Third Look: Nissan Cube Versus The Traditional Hatchback
By Brandon Turkus
July 09, 2010
The traditional hatchback, the vehicle of choice for poor college students and career pragmatists, is evolving. Although traditional hatches are still widely available, this new breed of hatches boasts funky looks and unique tech-laden interiors to lure customers in. Why should you buy one though? What advantages do these boxes have over traditional hatchbacks? We had a Nissan Cube SL for a week to find out.
Style is something that this segment of box-cars has in spades. Look at our Cube from almost any angle, and some dramatic element is likely to catch your eye. From the wraparound rear window, to the rear bumper that juts out, to the ridiculous front air dam, the Cube screams, “look at me!” especially in the Scarlet Red (it’s pink) paint of our tester. Climbing inside, the theme is waves. Look at the headliner and a series of concentric circles spreads out, the same design element can be seen at the bottom of the cup holders. A curving dash, adjustable ambient lighting, and squishy, sofa-like seats complete the unique interior. The Cube is as much a lifestyle statement as an Aston Martin, really, albeit of a different tone (and budget).
What about the practical side of things? This is a tall, short-wheelbase vehicle. Open the back hatch, and the “trunk” dips down, and then rises back up at the seats, presenting a useful cargo area with the seats up. With the seats folded down, this useful space becomes awkward, with a fulcrum effect being created by the rear seats. Even so, the Cube offers seven more cubic feet of cargo space with its back seats folded down, as opposed to its platform mate, the more traditional Nissan Versa hatchback.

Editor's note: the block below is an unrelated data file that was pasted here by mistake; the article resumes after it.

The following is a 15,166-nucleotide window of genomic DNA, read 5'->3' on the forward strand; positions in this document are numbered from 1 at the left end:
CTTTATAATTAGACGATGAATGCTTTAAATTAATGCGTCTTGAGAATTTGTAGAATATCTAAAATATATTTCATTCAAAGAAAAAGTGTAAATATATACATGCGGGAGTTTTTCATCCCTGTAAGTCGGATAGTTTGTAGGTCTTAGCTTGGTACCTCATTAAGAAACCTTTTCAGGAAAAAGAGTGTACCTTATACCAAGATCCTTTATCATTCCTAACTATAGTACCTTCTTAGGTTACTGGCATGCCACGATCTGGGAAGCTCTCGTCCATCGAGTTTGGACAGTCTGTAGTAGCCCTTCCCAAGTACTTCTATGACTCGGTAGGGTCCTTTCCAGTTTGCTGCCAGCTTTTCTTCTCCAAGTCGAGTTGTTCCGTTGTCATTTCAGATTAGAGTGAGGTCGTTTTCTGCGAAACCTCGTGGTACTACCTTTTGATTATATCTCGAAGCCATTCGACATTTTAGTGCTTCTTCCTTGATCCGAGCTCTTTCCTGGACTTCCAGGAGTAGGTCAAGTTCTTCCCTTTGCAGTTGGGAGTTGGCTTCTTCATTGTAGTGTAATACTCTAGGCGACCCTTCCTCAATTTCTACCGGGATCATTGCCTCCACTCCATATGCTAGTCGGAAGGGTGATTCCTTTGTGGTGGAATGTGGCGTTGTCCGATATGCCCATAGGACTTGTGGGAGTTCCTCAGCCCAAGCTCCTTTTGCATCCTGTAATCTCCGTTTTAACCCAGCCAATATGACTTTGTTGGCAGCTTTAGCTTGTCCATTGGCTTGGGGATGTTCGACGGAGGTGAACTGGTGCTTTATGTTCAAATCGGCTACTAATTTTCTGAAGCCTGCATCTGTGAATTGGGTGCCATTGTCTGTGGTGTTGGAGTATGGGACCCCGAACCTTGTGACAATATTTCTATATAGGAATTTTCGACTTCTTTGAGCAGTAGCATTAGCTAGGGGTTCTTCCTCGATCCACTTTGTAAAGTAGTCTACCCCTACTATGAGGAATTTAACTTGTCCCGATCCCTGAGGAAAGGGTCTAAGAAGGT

A big difference between a normal hatchback and the Cube is the seating position. The Cube’s driver sits higher than does the Versa’s, for instance, leading to better visibility. Unfortunately, those near vertical windows cause awful reflections in a lot of driving situations, which can be distracting if you are not used to it.
Considering that the Cube is shaped like an enormous brick on wheels, the aerodynamics are less than stellar (coefficient of drag is 0.35 compared to the Versa’s 0.31), which is bad for fuel economy. Weight is also an issue when it comes to fuel economy. Besides the aerodynamic disadvantage, the Cube has an extra 100 pounds of body fat to carry around, compared to the Versa. The bottom line is the Versa can get 28 miles per gallon around town and 34 miles per gallon on the highway. The Cube can only manage 27 and 31 mpg, respectively.
Cars like the Cube aren’t going to replace the traditional hatchback any time soon, but they do offer a measure more utility along with a completely different style.